The Works of Beaumont and Fletcher, ed. Alexander Dyce, 11 vols (London, 1843-6).
There is a single known manuscript containing John Fletcher's handwriting: his verse epistle to the Countess of Huntingdon (*FlJ 8), first published in 1929. The manuscript was then regarded as entirely autograph but is now considered to be a scribal copy with a few autograph additions.
With one exception, the remaining meagre canon of Fletcher's poems accepted here is based on Dyce (I, liii-liv; III, 453-6; XI, 517-18). A work added to Dyce's version of the canon is the song “Hither we come into this world of woe” (FlJ 1-6). The ascription of this song to J. Fletcher in Henry Lawes's Second Book of Ayres and Dialogues (1655) probably refers to John Fletcher, and is accepted as such in the Oxford English Madrigal Verse. A possible but less likely alternative author would be the religious poet Joseph Fletcher (1582?-1637).
Two other possible additions to the verse canon have been proposed in Charles Cathcart, ‘John Fletcher in 1600-1601: Two Early Poems, an Involvement in the “Poets' War”, and a Network of Literary Connections’, PQ, 81/1 (Winter 2002), 33-51. The two were published, subscribed ‘I. F.’, as commendatory poems in books by John Weever. One of them was copied in at least one manuscript miscellany (FlJ 7.5). The other, beginning ‘Methinks I heare some foule-mouth'd Momus say’, appears in Weever's Faunus and Melliflora (London, 1600), but is not hitherto recorded in any manuscript version.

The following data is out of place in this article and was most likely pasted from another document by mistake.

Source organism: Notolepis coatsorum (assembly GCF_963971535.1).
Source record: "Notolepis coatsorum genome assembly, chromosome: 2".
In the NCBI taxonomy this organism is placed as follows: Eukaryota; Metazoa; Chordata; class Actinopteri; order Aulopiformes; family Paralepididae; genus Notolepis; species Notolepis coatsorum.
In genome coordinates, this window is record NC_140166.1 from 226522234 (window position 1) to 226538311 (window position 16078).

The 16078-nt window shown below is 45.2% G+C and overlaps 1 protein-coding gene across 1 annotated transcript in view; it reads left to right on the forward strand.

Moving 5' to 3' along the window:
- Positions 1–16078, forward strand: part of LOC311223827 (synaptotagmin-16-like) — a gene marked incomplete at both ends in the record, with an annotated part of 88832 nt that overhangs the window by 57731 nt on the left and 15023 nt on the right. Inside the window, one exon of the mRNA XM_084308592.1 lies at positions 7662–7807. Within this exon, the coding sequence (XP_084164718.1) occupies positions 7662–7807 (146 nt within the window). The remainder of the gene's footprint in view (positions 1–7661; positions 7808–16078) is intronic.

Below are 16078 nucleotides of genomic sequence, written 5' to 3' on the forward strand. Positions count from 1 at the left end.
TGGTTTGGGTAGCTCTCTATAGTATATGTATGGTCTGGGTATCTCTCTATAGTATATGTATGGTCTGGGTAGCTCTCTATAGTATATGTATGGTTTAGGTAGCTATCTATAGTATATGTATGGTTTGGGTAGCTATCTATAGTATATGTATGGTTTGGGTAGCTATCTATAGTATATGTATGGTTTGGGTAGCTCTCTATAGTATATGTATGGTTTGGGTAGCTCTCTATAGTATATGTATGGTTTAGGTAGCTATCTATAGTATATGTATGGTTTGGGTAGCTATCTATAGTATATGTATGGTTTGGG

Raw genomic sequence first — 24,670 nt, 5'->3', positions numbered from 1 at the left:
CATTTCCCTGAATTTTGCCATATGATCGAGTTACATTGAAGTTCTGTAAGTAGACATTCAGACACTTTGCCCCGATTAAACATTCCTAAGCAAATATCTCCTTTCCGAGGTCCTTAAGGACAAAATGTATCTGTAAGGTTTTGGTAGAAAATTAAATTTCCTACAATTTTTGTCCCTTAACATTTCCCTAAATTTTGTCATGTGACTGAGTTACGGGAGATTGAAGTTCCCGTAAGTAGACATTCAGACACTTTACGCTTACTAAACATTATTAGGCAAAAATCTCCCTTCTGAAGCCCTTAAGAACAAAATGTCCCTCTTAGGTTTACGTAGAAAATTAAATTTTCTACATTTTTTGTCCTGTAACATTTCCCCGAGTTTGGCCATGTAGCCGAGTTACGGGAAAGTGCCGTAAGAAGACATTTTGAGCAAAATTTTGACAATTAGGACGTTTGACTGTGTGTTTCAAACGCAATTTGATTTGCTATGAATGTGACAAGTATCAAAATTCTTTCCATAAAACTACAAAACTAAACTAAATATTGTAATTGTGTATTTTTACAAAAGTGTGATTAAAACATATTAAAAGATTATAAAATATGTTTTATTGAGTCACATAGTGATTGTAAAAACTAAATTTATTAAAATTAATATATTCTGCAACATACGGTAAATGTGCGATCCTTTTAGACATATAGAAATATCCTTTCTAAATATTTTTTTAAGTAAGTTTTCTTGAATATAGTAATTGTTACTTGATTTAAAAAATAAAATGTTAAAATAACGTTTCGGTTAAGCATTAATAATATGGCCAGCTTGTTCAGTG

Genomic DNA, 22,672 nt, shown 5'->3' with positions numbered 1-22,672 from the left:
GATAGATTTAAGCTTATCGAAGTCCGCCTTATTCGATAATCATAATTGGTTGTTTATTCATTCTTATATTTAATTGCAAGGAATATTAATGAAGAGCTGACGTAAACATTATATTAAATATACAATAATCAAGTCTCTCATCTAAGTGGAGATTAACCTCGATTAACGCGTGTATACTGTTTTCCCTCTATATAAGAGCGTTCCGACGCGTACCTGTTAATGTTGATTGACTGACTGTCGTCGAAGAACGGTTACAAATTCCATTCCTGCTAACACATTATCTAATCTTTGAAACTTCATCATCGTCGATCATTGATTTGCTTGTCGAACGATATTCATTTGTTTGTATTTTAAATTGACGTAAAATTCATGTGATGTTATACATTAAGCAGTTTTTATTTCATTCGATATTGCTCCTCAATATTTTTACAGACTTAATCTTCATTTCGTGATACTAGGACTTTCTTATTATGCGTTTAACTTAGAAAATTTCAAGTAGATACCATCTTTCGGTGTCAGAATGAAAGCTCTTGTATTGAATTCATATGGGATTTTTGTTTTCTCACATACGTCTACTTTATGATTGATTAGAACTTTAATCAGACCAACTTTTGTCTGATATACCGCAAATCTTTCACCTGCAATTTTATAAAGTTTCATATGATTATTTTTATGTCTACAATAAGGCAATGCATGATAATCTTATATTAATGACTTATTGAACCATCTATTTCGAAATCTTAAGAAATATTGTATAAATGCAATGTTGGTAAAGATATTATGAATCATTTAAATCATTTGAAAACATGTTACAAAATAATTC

For Fletcher's dramatic works, his principal claim to fame, see ‘Dramatic Works in the Traditional Beaumont and Fletcher Canon’, B&F 1-217).